At present we are unable to distinguish between the “allelic” and “closely linked” alternatives because the third gene discussed by Lamprecht, Inci, appears to map very near Ser.  Lorenzi et al. (4) indicated that their “Td” (now known to be Ser) mapped to LG III between Lap1    and Np.  Święcicki (9) also found linkage between b and the serrate leaflet phenotype in line Wt 702, although he was uncertain of the gene involved, referring to it tentatively as “Inci” based on its phenotype.  Subsequently, Smirnova (8) mapped Inci in WIR 2521 to LG III between B and Np.  Although the linkage value between B and Np was smaller than expected, the position assigned for Inci was indistinguishable from the position Lorenzi et al. (4) assigned to Ser.  An allelism test is clearly required between Inci and Ser, for these two may represent the same locus.

      We suggest that the gene that has been mapped in most of the above studies is Ser, and that the consensus map be changed to reflect this conclusion.  The position of Td is uncertain, although Lamprecht’s data placing it on LG IV remains the most relevant.  The sample of WL 6 that we had available did not exhibit strongly serrate margins, and we were not able to confirm a LG IV location.

1.       Grajal-Martin, M.J. and Muehlbauer, F.J.  1992.  Pisum Genetics 24: 54-55.

2.       Lamprecht, H.  1945.  Hereditas 31: 347-382.

3.       Lamprecht, H.  1962.  Agri. Hort. Genet. 20: 63-74.

4.       Lorenzi, V., Murphy, R.L. and Weeden, N.F.  2001.  Pisum Genetics 33: 31-32.

5.       Marx, G.A.  1987.  Pisum Newslett. 19: 38-39.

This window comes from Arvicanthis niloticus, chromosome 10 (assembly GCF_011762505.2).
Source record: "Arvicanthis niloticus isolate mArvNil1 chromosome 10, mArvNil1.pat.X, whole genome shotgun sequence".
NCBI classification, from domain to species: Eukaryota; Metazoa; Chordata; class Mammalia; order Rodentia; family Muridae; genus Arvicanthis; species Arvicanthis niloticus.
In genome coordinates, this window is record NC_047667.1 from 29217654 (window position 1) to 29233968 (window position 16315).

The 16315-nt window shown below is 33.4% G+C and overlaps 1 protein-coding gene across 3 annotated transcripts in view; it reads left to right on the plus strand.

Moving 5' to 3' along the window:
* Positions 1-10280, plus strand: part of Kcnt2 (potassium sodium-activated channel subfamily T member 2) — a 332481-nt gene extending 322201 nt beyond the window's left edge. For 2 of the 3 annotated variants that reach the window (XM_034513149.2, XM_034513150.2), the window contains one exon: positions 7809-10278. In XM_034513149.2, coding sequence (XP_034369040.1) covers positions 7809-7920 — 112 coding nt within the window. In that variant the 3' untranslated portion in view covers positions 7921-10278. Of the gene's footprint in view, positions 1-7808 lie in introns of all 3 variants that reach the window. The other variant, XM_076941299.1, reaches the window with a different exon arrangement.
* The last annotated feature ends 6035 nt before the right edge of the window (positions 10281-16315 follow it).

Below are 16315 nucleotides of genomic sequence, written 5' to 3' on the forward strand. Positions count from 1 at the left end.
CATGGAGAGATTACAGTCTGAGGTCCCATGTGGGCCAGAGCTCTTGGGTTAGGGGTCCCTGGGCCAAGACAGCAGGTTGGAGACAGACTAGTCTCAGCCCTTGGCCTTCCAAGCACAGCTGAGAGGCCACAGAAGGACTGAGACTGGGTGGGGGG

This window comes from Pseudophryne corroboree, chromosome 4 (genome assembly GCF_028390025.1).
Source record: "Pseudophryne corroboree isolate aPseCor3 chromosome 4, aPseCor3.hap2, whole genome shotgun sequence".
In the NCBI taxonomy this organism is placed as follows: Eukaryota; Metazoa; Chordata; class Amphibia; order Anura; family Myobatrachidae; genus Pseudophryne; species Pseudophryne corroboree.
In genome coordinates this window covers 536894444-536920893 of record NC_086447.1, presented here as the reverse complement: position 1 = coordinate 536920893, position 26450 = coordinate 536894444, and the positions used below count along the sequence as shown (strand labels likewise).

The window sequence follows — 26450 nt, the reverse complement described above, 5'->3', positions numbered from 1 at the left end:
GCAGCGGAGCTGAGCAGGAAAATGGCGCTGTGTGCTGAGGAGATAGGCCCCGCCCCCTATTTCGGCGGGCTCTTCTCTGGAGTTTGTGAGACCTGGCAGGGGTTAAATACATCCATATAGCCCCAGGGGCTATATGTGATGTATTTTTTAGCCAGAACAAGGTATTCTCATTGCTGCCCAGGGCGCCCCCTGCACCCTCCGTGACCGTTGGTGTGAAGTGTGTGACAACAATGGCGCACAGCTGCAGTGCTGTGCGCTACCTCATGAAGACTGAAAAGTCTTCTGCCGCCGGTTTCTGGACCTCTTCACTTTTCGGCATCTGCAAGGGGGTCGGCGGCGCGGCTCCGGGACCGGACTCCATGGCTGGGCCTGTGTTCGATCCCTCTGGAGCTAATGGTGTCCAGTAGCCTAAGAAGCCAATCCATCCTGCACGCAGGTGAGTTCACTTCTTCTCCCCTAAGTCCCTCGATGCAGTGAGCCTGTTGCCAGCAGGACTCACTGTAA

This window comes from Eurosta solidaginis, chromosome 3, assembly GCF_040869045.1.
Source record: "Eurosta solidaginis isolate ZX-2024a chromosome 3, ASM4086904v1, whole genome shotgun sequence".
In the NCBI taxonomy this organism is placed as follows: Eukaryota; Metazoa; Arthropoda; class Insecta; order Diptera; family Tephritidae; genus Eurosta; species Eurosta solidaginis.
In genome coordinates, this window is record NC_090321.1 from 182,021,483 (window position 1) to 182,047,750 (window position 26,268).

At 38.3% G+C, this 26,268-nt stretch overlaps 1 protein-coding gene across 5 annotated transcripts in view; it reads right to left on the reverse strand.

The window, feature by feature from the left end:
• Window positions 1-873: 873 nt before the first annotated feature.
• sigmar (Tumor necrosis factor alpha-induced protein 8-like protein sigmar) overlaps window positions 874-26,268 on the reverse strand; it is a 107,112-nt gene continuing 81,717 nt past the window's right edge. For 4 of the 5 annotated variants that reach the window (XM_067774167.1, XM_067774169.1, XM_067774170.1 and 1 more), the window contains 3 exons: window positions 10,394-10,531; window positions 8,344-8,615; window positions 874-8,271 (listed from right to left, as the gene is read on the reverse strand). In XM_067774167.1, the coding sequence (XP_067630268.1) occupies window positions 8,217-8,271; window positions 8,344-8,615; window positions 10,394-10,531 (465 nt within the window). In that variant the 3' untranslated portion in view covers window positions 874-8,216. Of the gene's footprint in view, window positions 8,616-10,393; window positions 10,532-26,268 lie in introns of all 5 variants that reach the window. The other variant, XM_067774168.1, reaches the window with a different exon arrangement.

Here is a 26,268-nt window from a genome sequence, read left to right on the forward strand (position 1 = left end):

6.       Polans, N.O.  1993.  Pisum Genetics. 25: 36-39.

7.       Smirnova, O.G.  1996.  Pisum Genetics 28: 18-20.

8.       Smirnova, O.G.  2002  Pisum Genetics 34: 25-27.

9.       Sutton, A.W.  1914.  J. Lin Soc. Bot. 42: 427-434.

10.   Święcicki, W.K.  1990.  PNL 22: 64-65.

11.   Weeden, N.F., Ellis, T.H.N., Timmerman-Vaughan, G.M., Święcicki, W.K., Rozov, S.M. and Berdnikov, V.A.  1998.  Pisum Genetics 30: 1-4.

12.   Weeden, N.F., and Wolko, B.  1988.  Measurement of genetic diversity in pea accessions collected near the center of origin of domesticated pea.  IPBGR Final Report, Rome, 20 pp.


Text Box: Note:
PI 268480 was also described in a previous Pisum Genetics paper (N.F. Weeden and B. Wolko, 2001.  Pisum Genetics 33: 21-25).  The accession was described as a P. sativum ssp. elatius line from Syria, in contrast to the description “P. sativum ssp. sativum line from Afghanistan” given in the present paper.  The passport data on this accession was corrected in 1993, but I used the original data in the 2001 article.  On examining the accessions, I agree that the P. sativum ssp. sativum. is much more appropriate for PI 268480 and that its morphology and allozyme genotype are consistent with an Afghanistan origin.  I apologize for my oversight. 
N.F. Weeden